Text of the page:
Morning Report: Meet SANDAG’s New Vision for a Downtown 'Grand Central' Station
Regional planners have been working for just shy of three years on a plan to build the hub of their new, expanded transit system at the Navy’s obsolete NAVWAR facility in Old Town.
Now, though, SANDAG is unveiling an alternative plan that would put the region’s primary transit center downtown. It would still provide the transit connection to the airport that motivated the plan in the first place.
Late Thursday, Andrew Keatts broke the news of the downtown alternative, which SANDAG staff is describing to the agency’s board during a Friday meeting. The NAVWAR proposal isn’t dead, but SANDAG is now focusing on the downtown vision, which includes the current home of City Hall, two state-owned blocks currently up for redevelopment, and a full block in between those two locations that SANDAG is already acquiring.
“We’re not ending NAVWAR, but just to be very frank, we’re a proud military town, and we want the military to thrive here, but if the Navy doesn’t move faster – we signed (agreements to work with the Navy) when I started, and obviously COVID has disrupted that,” said Hasan Ikhrata, SANDAG’s executive director. “But at the same time, we want to move and finish environmental and cut the ground, and they’re still discussing, you know, the value, and it’s just – I think NAVWAR makes a great deal of sense, but the Navy as a partner needs to be willing to move faster.”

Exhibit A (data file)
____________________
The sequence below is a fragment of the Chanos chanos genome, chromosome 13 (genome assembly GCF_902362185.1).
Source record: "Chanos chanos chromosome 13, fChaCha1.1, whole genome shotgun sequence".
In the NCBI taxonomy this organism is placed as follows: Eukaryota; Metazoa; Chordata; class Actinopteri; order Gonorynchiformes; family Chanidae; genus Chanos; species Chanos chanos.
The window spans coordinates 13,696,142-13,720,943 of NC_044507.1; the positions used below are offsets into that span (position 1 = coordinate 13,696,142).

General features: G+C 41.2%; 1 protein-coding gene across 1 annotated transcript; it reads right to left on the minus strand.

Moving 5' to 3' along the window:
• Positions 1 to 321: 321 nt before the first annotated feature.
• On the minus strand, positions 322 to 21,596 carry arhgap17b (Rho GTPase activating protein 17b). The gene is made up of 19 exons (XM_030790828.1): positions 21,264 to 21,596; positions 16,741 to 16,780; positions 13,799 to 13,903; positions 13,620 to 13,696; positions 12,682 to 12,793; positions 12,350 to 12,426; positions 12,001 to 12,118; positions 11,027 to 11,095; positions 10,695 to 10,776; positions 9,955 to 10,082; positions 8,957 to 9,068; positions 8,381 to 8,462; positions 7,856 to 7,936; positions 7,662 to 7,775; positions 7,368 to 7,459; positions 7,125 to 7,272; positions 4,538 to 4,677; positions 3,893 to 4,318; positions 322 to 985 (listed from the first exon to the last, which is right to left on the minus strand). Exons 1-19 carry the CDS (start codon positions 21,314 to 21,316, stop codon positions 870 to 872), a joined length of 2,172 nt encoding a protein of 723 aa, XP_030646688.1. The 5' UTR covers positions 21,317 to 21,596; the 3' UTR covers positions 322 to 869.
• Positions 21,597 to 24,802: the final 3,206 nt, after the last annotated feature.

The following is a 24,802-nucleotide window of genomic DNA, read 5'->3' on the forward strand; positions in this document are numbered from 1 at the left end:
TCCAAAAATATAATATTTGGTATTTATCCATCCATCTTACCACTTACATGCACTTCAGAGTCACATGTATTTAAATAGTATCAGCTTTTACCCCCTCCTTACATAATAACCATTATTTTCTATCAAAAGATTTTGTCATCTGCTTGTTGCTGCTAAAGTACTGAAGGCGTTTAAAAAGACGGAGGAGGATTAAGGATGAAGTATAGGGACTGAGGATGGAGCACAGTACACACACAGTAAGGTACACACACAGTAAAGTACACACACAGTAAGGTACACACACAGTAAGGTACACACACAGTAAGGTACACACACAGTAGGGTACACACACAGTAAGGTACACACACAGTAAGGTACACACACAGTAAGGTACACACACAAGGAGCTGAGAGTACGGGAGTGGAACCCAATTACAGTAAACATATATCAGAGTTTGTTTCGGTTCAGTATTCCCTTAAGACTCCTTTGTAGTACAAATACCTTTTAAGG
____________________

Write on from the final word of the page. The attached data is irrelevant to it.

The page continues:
The agency has also sharpened its focus on another alternative, where the Port of San Diego could offer up its existing headquarters along Harbor Drive.
Click here to read Keatts’ story on the rapidly changing situation.
Related: It’s a busy time at SANDAG. Keatts also reported Thursday that the agency’s board leadership is expected to announce it does not support the agency’s proposal to charge county residents for every mile they drive as part of the plan to pay for $160 billion in countywide transportation projects over the next thirty years.
That will be a significant rebuke to Ikhrata from the Democratic majority that runs the agency’s board, including Mayor Todd Gloria, who holds the largest vote on the board, since votes are weighted by each city’s population.
It’s unclear what that opposition means for the 30-year transportation plan that’s going before the board for final approval next week. That plan needs to be adopted by the end of the year, per state law. And it needs to demonstrate significant greenhouse gas emissions reductions, also per state law. There’s not enough time to re-do the plan in a week (or a month), given the required environmental reviews and public review time required of it. And it may not be possible for the plan to pass the state’s emissions reductions mandate without the driving charge, though the agency hasn’t shown its math on that question yet. And there’s the lost revenue from cutting the charge, too.
The Plan to Turn the Downtown Library Into a Shelter Is Back
For more than eight years, the city’s former downtown library has sat empty and for most of that time, advocates have urged the city to consider making it a homeless shelter.